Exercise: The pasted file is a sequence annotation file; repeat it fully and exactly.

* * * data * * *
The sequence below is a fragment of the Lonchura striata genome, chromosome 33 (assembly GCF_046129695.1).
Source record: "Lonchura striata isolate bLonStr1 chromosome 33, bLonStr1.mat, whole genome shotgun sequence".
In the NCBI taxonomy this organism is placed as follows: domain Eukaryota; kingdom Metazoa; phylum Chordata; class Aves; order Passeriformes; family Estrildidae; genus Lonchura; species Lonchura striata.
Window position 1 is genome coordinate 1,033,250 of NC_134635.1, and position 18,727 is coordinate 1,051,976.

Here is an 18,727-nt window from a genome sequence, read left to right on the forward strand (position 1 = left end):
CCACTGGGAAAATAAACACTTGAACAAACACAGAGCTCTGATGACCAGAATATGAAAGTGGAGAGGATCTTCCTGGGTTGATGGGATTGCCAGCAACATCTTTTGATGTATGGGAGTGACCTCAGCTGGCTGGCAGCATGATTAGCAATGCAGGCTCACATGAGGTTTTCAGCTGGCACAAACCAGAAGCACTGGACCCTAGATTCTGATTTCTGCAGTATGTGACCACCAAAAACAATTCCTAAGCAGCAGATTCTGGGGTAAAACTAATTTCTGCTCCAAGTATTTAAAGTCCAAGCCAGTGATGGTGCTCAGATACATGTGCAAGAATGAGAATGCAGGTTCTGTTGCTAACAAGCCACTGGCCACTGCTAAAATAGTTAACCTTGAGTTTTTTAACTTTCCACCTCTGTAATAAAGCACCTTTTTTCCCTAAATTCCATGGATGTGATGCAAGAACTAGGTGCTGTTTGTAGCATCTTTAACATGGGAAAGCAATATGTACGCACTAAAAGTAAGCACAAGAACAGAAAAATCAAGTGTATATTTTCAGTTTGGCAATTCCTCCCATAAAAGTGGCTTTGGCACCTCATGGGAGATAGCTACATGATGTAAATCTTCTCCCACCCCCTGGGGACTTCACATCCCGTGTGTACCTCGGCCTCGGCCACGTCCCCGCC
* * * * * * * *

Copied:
The sequence below is a fragment of the Lonchura striata genome, chromosome 33 (assembly GCF_046129695.1).
Source record: "Lonchura striata isolate bLonStr1 chromosome 33, bLonStr1.mat, whole genome shotgun sequence".
In the NCBI taxonomy this organism is placed as follows: domain Eukaryota; kingdom Metazoa; phylum Chordata; class Aves; order Passeriformes; family Estrildidae; genus Lonchura; species Lonchura striata.
Window position 1 is genome coordinate 1,033,250 of NC_134635.1, and position 18,727 is coordinate 1,051,976.

Here is an 18,727-nt window from a genome sequence, read left to right on the forward strand (position 1 = left end):
CCACTGGGAAAATAAACACTTGAACAAACACAGAGCTCTGATGACCAGAATATGAAAGTGGAGAGGATCTTCCTGGGTTGATGGGATTGCCAGCAACATCTTTTGATGTATGGGAGTGACCTCAGCTGGCTGGCAGCATGATTAGCAATGCAGGCTCACATGAGGTTTTCAGCTGGCACAAACCAGAAGCACTGGACCCTAGATTCTGATTTCTGCAGTATGTGACCACCAAAAACAATTCCTAAGCAGCAGATTCTGGGGTAAAACTAATTTCTGCTCCAAGTATTTAAAGTCCAAGCCAGTGATGGTGCTCAGATACATGTGCAAGAATGAGAATGCAGGTTCTGTTGCTAACAAGCCACTGGCCACTGCTAAAATAGTTAACCTTGAGTTTTTTAACTTTCCACCTCTGTAATAAAGCACCTTTTTTCCCTAAATTCCATGGATGTGATGCAAGAACTAGGTGCTGTTTGTAGCATCTTTAACATGGGAAAGCAATATGTACGCACTAAAAGTAAGCACAAGAACAGAAAAATCAAGTGTATATTTTCAGTTTGGCAATTCCTCCCATAAAAGTGGCTTTGGCACCTCATGGGAGATAGCTACATGATGTAAATCTTCTCCCACCCCCTGGGGACTTCACATCCCGTGTGTACCTCGGCCTCGGCCACGTCCCCGCC